Imagine if every movie had a marketing strategy as tailored as The Grinch, which faced challenges as both a Christmas movie released in early November, and an animated remake, and yet grossed over $506 million worldwide. 18% of ticket buyers on opening weekend were in the coveted 18 - 24 bracket. This success has been attributed in no small part to its hyper-localised marketing campaigns, which saw the titular character making relatable snarky comments on billboards around the world.
As a rule, outside North America, exhibitors don’t tend to share details of which trailers they’ll play before which films. In the past, resistance was probably linked to the manual efforts required, though there are stories of studio staff attending screenings with notepads nonetheless. Today, however, this shouldn’t be a concern. There are solutions on the market that pull logs and playback reports in near real-time via reliable APIs.
It’s reasonable to think, “it’s my information - if they want it they can pay for it” but that discounts the value of the mutual benefits of sharing the information. Sharing that 35-50 year old women made up 30% of the people that registered their interest in an upcoming feature after seeing the trailer gives studios a huge advantage in positioning the rest of their marketing efforts. The goal here is to encourage an overall increase in cinema visitors, and coaxing them away from alternative ways of spending their time and money. Ultimately, sharing data benefits the industry as a whole, not just one party.
Exhibitors and Advertisers
Big brands are tending towards automated solutions that provide them with greater flexibility and control over who sees their ads. The speed and accuracy with which they can now place ads in front of their target audiences, and get feedback from them using programmatic technology, is unmatched by any other type of advertising.
Gaining access to the right eyeballs is fiercely competitive business, with many online ads being bid on automatically right up to the millisecond before they load in front of the consumer. The economics are simple; the value of that advertising inventory is being pushed higher and higher because brands are increasing demand for efficient, targeted advertising opportunities.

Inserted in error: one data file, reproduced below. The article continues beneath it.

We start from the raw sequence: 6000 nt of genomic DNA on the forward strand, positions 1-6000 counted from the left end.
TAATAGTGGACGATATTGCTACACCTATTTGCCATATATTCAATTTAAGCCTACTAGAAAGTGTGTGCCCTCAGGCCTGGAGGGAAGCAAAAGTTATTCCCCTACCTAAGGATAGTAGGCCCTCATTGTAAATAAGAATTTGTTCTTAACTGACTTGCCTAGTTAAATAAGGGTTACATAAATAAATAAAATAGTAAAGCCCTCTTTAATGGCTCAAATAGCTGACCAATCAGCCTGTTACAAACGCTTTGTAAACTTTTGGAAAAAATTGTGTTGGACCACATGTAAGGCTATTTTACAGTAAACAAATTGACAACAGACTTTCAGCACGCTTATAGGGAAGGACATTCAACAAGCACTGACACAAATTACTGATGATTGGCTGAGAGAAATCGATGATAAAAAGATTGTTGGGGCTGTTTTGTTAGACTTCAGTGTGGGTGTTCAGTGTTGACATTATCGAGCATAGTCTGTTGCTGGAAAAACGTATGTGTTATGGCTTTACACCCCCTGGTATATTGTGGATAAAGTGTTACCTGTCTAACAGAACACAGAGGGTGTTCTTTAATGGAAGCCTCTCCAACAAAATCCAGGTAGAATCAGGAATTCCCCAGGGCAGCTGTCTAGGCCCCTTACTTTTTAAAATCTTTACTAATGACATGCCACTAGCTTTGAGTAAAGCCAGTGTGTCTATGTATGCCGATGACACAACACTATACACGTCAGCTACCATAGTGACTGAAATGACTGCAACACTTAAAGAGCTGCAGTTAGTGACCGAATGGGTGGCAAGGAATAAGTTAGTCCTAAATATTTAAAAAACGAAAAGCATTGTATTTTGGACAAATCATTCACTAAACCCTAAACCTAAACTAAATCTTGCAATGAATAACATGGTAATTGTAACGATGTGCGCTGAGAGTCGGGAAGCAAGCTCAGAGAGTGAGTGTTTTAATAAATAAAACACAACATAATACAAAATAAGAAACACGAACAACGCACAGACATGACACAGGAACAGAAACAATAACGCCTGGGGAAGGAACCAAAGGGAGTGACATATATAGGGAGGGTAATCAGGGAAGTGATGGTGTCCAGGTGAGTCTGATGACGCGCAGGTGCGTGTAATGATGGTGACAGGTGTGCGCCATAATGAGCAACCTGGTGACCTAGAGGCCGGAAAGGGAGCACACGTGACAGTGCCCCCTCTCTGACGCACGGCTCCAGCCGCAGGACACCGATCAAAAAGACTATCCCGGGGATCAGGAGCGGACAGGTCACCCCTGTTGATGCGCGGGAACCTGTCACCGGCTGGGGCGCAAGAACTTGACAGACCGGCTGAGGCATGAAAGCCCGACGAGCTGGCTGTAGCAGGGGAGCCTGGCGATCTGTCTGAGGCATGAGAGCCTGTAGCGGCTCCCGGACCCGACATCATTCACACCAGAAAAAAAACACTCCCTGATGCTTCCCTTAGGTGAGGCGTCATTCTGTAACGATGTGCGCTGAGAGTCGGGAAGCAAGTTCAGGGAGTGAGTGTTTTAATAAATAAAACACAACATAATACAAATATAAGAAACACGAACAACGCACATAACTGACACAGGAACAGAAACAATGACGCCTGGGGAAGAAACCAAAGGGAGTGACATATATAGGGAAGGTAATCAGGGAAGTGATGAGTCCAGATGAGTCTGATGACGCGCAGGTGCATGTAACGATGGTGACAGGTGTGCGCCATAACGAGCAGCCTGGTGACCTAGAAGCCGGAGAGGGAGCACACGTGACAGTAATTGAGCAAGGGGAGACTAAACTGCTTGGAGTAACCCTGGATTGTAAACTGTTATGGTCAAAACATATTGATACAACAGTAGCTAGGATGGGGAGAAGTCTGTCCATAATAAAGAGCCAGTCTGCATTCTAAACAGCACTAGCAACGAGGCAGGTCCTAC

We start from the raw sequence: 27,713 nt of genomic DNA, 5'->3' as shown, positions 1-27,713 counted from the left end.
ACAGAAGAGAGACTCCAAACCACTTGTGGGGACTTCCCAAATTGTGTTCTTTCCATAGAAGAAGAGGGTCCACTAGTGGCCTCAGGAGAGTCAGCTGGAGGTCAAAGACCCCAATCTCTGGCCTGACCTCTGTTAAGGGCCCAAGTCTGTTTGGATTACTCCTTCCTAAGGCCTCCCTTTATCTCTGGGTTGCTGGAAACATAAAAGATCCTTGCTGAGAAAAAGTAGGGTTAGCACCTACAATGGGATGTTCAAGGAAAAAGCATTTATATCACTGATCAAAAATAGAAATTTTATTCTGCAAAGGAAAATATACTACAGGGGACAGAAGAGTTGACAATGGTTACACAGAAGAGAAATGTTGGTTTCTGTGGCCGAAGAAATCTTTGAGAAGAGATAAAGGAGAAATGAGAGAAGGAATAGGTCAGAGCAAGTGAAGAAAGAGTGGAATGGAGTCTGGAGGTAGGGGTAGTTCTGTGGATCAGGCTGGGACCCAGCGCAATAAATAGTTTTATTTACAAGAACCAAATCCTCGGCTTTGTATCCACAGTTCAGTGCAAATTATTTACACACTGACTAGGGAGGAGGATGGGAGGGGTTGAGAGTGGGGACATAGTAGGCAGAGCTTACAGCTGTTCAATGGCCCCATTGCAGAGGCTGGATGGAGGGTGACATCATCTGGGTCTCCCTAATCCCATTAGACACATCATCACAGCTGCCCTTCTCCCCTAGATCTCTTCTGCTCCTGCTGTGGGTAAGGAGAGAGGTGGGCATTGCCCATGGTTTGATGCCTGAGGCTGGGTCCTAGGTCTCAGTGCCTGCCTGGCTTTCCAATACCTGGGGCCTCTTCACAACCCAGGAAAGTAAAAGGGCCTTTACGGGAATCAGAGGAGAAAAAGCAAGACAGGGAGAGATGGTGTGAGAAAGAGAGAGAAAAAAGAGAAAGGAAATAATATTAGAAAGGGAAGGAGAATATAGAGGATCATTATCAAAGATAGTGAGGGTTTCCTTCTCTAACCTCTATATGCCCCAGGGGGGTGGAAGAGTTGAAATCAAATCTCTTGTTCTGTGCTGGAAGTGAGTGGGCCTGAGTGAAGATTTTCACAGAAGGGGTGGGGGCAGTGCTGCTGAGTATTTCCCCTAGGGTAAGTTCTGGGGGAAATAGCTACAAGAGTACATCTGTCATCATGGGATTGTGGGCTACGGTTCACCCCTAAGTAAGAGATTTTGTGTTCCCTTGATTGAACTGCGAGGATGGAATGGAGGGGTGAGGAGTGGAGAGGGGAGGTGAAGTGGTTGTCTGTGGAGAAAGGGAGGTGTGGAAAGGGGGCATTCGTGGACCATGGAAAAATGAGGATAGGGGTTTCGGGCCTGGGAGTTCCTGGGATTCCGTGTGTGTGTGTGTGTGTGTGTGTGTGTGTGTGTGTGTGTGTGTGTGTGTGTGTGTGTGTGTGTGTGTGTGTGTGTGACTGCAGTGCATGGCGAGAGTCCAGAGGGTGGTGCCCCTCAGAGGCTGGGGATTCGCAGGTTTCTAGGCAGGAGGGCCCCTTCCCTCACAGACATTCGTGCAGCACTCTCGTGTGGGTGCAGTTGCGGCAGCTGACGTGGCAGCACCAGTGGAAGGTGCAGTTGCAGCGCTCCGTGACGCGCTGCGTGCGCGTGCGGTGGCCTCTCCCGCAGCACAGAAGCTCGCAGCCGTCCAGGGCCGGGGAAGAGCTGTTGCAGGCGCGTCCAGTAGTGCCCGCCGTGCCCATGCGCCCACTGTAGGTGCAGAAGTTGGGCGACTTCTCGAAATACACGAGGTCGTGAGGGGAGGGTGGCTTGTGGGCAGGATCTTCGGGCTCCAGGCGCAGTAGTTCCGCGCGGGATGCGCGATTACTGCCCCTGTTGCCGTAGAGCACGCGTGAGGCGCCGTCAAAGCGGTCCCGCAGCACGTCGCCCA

In 2018, the global spend on programmatic ads rose by 46% to $84.09 billion, and yet, the majority of ad buying for the cinema industry is still handled manually. As long as that is the case, exhibitors will see none of that money. It’s the same problem the television sector is facing, and it’s already affecting their bottom line.
Speaking to Digiday in late 2018, Graeme Hutcheson, Director of Digital and Sky AdSmart at Sky, revealed the thinking behind their strategy to introduce programmatic advertising to their streaming services and, eventually, live TV offerings. “There are media plans out there with no TV on them, so there’s pressure to take some of that money back from the alternative online channels that money is going toward.”
As digital organisations, cinemas could be exploring the ability to offer programmatic advertising inventory by collaborating with Screen Advertising Companies (SACs) or software providers. This wouldn’t be a simple transaction between exhibitors with data and the advertisers who want it, but a collaboration with the aim of increasing overall advertising revenue and performance.
Think of it less like selling advertisers data about the audience that saw their ad last week, and more like selling a car company access to a thousand 25 - 35 year olds who engaged with the brand on social media and live near a dealership. There is growing evidence that consumers prefer being shown relevant advertising, so not only will you raise the value of your screen-time and build stronger relationships with advertisers, but you can also improve your customer experience.
Data has always been part of our ecosystem, the difference is that now automated solutions can aggregate, analyse, and distribute it in ways that improve the quality of the data, produce more valuable insights, and deliver real benefits.
It’s time exhibitors moved away from looking at their data as primarily something they can sell, and start thinking about how they can create actionable insights for themselves, and for the whole industry. That’s where they’ll strike gold.